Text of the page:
Alice Munyua

By Alice Munyua, Africa liaison and government relations for the ZA Central Registry bid for .africa.

The launch of the Africa Strategy at the just concluded ICANN meeting in Toronto, has raised the level of debate on the relationship between Africa and ICANN.

There is no doubt that over the years Africa has not meaningfully participated in ICANN processes, mainly because of a divide between the needs of African stakeholders and depth of issues ICANN addressed. While ICANN participants discussed DNS business and technology development, most of African countries were still addressing issues of universal affordable access and connectivity. How do you debate and contribute to issues on DNSSEC, IPv6, WHOIS data, improvements to Registrar Accreditation Agreement, UDRP, etc. while most of your government and business services are offline? But that was a few years ago.

In the last three years, there has been tremendous effort to lay fiber optic and terrestrial cables covering most countries. Issues of access and connectivity, while not fully resolved are not as pressing as they were and more businesses and government services have come online.

The Kenya Government’s open data ( initiative, the first in sub-Saharan Africa, provides a platform for third party applications and opportunities for innovation, entrepreneurship and development of technologies, in addition to increasing public outreach and interaction with government.

Now, with the Africa Strategy Working Group, ICANN can work with various constituencies in the region. For example to encourage more registrars to pursue ICANN accreditation,this would mean training on domain name business skills and how to sustain those. This, in turn, will provide more business opportunities for Africans as well as international companies active within ICANN.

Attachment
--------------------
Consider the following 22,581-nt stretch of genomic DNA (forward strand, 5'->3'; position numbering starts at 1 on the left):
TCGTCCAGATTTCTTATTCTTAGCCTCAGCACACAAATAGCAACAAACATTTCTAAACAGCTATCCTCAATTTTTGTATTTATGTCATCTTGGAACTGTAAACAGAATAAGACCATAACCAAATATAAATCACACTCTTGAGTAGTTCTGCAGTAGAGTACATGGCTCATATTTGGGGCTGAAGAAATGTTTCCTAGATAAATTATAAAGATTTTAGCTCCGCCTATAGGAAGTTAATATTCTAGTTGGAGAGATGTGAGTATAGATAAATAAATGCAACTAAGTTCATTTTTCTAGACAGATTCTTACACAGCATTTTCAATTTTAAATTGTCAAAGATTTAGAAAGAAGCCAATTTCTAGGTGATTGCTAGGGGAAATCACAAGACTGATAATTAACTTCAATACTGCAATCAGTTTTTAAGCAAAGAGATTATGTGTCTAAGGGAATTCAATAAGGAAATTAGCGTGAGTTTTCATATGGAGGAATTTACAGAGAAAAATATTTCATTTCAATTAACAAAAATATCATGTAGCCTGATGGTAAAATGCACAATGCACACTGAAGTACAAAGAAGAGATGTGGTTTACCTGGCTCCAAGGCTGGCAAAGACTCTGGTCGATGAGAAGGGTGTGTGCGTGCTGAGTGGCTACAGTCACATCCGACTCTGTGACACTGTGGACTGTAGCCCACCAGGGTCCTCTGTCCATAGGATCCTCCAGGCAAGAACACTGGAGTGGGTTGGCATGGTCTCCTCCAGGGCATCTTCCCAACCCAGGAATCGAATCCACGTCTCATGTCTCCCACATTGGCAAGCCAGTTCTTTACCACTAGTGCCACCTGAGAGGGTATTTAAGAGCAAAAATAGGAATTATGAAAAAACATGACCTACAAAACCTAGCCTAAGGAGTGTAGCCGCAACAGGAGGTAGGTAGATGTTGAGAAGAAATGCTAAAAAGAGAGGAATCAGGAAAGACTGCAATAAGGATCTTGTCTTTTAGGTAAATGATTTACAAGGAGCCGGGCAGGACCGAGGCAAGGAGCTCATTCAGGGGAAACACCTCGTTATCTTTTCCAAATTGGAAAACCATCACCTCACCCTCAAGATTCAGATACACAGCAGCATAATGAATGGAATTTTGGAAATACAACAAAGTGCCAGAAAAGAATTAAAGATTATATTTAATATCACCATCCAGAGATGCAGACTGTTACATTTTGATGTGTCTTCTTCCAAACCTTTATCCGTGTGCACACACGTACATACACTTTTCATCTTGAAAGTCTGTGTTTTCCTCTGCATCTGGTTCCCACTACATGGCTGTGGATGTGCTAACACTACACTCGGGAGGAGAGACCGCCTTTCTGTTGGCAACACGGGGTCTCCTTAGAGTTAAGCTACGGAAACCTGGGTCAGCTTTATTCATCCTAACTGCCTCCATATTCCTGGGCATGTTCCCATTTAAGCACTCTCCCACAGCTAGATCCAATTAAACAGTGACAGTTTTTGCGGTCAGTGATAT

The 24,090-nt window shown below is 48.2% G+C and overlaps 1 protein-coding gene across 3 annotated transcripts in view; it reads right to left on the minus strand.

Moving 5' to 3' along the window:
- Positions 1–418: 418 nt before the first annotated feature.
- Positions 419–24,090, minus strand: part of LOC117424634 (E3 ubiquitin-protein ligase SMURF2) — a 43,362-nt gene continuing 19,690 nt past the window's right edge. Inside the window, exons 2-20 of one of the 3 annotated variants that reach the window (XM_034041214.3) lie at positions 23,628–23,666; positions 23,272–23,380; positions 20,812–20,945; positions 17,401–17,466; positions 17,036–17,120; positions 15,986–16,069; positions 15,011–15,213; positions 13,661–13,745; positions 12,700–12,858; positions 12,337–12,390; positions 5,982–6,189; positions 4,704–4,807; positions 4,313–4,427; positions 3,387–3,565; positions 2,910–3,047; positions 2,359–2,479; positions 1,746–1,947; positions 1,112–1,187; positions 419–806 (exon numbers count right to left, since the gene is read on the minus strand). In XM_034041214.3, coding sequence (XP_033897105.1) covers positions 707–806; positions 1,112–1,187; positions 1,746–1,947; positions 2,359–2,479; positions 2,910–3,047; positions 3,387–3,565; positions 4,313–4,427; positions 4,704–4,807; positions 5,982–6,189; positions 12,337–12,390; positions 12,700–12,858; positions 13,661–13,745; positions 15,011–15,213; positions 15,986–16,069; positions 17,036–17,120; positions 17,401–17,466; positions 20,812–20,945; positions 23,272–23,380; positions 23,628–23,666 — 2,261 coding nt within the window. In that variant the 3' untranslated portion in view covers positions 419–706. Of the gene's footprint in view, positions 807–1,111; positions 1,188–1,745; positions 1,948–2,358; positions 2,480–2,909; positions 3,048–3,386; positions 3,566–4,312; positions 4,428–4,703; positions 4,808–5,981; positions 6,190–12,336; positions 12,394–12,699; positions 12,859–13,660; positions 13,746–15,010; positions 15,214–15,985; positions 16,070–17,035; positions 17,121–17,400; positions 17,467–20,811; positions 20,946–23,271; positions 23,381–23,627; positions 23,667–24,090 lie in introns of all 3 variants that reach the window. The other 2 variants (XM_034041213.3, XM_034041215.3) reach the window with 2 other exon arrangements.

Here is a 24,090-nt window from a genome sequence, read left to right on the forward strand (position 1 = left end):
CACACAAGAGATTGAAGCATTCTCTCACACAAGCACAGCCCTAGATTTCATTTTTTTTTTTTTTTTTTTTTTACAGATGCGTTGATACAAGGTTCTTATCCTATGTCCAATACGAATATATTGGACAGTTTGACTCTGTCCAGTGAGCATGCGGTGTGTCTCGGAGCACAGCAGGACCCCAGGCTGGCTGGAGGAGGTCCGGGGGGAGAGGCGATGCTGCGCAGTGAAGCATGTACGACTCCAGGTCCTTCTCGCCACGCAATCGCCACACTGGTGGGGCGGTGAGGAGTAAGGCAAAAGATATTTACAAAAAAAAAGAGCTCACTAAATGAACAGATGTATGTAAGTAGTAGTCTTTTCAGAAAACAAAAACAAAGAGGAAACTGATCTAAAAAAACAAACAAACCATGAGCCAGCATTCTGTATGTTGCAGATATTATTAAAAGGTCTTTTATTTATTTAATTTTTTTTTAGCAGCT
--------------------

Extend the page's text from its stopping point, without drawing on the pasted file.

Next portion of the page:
ICANN is not a humanitarian organization, but support and engagement with African stakeholders might mean more business opportunities for other ICANN constituencies interested in doing business with and in Africa. Good examples are the Amsterdam Internet Exchange and Netnod (Sweden), which supported the inaugural Africa Peering and Interconnection Forum three years ago.

This year, AMSIX signed an agreement with SEACOM as its first Pan African reseller and with the Telecommunications Service Providers Association of Kenya (TESPOK) to establish a local Internet exchange presence.

What started as merely a support project has resulted in a new reseller and local Internet exchange point for AMSIX and this is likely to grow. Imagine what will happen with the ICANN constituents eyeing Africa's growing markets.

Within ICANN there are constituents who have supported African ccTLDs and IXPs, for example with local root server copies.

Most deployments of anycast instances in Africa have resulted from discussions during various technical training and coordination meetings. ICANN recently embarked on a project with AfriNIC to provide copies of the Lroot, part of the activities aimed at providing regional infrastructure resiliency and also part of the broader strategy of Internet development in the region.

This doesn't mean that the African Strategy Working Group is the only outreach activity that Africa is relying on. There are initiatives like the African Union .Africa new gTLD initiative, which is engaging with all the countries' of the region and raising awareness on ICANN processes. Support from ICANN would allow the .Africa team to double its effort and get more African governments, businesses, civil society and other interest groups involved. Others like the ISOC and AUC initiative to support the establishment of Internet Exchange Points (IXPs) in African Union Member States, will only lead to more Africans on the Internet.

This is therefore a great opportunity for us all to identify the areas that need support,and to participate and contribute to “ICANN's New Approach to Africa”.

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